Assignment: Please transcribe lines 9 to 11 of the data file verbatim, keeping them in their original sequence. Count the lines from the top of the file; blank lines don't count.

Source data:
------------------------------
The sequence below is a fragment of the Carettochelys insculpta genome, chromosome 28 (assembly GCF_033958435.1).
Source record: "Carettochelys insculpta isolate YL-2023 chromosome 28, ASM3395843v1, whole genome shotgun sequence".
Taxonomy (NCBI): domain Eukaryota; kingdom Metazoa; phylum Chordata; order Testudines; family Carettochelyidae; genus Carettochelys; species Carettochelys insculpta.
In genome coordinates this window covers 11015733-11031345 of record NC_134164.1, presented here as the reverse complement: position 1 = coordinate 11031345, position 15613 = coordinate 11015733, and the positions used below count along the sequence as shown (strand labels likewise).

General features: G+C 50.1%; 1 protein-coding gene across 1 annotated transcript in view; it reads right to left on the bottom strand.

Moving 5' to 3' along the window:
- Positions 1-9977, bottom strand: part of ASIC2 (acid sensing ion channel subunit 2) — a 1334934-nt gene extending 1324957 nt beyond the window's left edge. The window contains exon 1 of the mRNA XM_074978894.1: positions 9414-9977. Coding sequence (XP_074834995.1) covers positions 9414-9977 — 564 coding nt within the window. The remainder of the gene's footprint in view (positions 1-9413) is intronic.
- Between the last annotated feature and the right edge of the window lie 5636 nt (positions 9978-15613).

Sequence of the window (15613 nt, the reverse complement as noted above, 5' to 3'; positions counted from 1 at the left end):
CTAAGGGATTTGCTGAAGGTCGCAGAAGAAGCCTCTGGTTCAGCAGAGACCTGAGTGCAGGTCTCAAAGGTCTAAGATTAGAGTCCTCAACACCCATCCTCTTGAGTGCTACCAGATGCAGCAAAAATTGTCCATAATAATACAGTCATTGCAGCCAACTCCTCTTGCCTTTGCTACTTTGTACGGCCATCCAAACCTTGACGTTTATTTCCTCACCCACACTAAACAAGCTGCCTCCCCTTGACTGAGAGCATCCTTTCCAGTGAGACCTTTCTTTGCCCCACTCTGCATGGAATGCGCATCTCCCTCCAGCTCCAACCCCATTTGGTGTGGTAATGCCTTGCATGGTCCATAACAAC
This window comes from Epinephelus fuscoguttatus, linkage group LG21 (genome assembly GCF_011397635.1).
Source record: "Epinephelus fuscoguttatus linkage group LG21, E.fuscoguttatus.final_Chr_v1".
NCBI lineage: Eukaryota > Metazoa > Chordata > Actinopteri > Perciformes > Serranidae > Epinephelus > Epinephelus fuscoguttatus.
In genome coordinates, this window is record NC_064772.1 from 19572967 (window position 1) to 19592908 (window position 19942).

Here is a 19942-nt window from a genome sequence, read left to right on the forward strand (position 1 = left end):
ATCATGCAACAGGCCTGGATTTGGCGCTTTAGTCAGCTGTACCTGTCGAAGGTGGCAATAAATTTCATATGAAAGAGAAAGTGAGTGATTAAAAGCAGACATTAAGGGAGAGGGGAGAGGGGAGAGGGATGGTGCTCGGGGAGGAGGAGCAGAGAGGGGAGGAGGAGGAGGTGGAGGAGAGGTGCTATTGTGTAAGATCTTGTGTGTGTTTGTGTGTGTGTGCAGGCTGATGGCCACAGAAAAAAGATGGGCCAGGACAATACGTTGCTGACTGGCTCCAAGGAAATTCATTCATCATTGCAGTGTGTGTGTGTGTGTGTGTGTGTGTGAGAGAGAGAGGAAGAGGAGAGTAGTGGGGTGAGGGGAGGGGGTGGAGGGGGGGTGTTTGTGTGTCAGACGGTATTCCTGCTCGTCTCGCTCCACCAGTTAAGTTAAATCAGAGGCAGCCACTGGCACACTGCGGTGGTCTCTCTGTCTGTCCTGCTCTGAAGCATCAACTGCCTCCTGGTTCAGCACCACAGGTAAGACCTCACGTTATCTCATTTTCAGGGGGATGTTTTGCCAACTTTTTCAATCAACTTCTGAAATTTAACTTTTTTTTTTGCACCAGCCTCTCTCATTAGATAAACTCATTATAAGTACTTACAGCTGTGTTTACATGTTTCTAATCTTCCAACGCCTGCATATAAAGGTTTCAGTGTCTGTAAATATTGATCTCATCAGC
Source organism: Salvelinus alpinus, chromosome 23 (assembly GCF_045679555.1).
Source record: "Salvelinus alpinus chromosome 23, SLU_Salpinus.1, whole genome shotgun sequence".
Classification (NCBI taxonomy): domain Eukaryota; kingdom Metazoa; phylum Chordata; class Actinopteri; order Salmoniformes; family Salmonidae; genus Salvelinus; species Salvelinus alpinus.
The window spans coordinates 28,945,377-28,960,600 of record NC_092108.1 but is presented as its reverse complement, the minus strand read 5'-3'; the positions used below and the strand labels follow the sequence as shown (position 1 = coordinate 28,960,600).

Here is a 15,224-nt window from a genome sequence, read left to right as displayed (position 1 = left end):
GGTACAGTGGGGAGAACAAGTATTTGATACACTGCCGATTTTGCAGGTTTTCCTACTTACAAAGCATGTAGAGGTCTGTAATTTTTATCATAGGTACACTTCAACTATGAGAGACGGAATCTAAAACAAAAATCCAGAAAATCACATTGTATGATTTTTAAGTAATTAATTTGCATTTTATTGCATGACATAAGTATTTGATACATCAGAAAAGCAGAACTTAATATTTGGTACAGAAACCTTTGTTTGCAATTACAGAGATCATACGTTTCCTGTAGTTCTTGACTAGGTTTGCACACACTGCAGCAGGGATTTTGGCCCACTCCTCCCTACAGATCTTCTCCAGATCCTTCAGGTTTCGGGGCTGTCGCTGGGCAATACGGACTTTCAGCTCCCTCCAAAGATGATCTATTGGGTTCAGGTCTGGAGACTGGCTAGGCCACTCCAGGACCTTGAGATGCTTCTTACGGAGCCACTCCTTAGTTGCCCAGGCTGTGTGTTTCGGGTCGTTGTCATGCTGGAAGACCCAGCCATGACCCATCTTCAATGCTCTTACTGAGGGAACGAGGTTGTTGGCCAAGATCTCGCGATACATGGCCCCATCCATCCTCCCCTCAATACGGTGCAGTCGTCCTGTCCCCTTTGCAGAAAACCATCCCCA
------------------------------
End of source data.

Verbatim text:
Sequence of the window (15613 nt, the reverse complement as noted above, 5' to 3'; positions counted from 1 at the left end):
CTAAGGGATTTGCTGAAGGTCGCAGAAGAAGCCTCTGGTTCAGCAGAGACCTGAGTGCAGGTCTCAAAGGTCTAAGATTAGAGTCCTCAACACCCATCCTCTTGAGTGCTACCAGATGCAGCAAAAATTGTCCATAATAATACAGTCATTGCAGCCAACTCCTCTTGCCTTTGCTACTTTGTACGGCCATCCAAACCTTGACGTTTATTTCCTCACCCACACTAAACAAGCTGCCTCCCCTTGACTGAGAGCATCCTTTCCAGTGAGACCTTTCTTTGCCCCACTCTGCATGGAATGCGCATCTCCCTCCAGCTCCAACCCCATTTGGTGTGGTAATGCCTTGCATGGTCCATAACAAC
This window comes from Epinephelus fuscoguttatus, linkage group LG21 (genome assembly GCF_011397635.1).